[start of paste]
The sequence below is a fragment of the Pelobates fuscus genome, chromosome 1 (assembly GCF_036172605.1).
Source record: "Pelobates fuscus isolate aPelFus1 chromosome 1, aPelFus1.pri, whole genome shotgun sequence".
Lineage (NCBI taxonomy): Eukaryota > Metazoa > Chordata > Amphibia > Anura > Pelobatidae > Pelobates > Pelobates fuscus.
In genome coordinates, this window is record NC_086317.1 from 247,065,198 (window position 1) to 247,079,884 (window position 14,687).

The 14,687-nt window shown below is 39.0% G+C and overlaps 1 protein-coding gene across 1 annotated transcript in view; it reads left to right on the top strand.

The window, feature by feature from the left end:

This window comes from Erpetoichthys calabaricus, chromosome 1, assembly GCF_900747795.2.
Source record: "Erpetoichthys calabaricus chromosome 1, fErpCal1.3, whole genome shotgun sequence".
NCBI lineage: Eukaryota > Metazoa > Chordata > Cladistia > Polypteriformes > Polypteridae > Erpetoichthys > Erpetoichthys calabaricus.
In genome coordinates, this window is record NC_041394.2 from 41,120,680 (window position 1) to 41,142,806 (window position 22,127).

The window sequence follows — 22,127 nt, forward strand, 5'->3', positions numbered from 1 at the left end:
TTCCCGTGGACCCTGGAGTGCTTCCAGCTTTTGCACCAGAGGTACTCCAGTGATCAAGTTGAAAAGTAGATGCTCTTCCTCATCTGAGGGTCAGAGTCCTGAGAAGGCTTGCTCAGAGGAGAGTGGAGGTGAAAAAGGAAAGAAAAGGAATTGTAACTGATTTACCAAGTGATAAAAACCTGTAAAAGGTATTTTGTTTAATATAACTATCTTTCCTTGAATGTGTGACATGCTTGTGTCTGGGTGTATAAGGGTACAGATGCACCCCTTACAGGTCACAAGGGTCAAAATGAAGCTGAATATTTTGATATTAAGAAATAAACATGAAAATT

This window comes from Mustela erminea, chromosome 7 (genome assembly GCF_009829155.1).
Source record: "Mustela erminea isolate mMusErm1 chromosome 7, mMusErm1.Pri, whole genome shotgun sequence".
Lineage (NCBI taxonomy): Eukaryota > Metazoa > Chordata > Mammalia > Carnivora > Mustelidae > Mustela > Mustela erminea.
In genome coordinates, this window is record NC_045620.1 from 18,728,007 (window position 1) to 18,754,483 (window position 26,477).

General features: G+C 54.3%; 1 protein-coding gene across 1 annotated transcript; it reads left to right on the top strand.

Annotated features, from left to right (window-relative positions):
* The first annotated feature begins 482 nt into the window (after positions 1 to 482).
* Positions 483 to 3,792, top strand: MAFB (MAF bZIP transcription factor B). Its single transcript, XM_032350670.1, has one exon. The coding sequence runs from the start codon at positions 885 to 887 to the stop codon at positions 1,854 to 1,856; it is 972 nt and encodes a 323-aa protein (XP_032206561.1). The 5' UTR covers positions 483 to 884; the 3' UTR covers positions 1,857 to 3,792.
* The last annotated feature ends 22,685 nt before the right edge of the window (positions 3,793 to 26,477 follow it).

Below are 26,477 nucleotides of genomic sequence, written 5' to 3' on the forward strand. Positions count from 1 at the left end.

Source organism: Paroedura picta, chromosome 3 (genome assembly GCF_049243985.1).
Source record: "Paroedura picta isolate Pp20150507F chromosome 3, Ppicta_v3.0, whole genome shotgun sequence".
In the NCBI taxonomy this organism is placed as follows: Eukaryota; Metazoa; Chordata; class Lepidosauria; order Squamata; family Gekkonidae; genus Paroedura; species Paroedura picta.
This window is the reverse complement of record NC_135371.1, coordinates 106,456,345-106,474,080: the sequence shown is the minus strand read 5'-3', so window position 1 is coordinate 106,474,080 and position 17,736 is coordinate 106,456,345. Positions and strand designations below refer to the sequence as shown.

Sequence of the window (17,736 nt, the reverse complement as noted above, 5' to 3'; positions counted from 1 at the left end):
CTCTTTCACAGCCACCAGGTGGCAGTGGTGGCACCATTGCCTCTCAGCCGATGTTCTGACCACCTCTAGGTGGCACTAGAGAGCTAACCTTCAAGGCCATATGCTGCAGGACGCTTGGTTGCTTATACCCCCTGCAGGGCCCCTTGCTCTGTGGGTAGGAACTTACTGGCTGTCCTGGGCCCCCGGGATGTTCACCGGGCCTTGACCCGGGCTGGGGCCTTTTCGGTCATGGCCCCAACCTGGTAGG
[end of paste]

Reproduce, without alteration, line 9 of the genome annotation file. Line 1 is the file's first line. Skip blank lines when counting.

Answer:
NCBI lineage: Eukaryota > Metazoa > Chordata > Cladistia > Polypteriformes > Polypteridae > Erpetoichthys > Erpetoichthys calabaricus.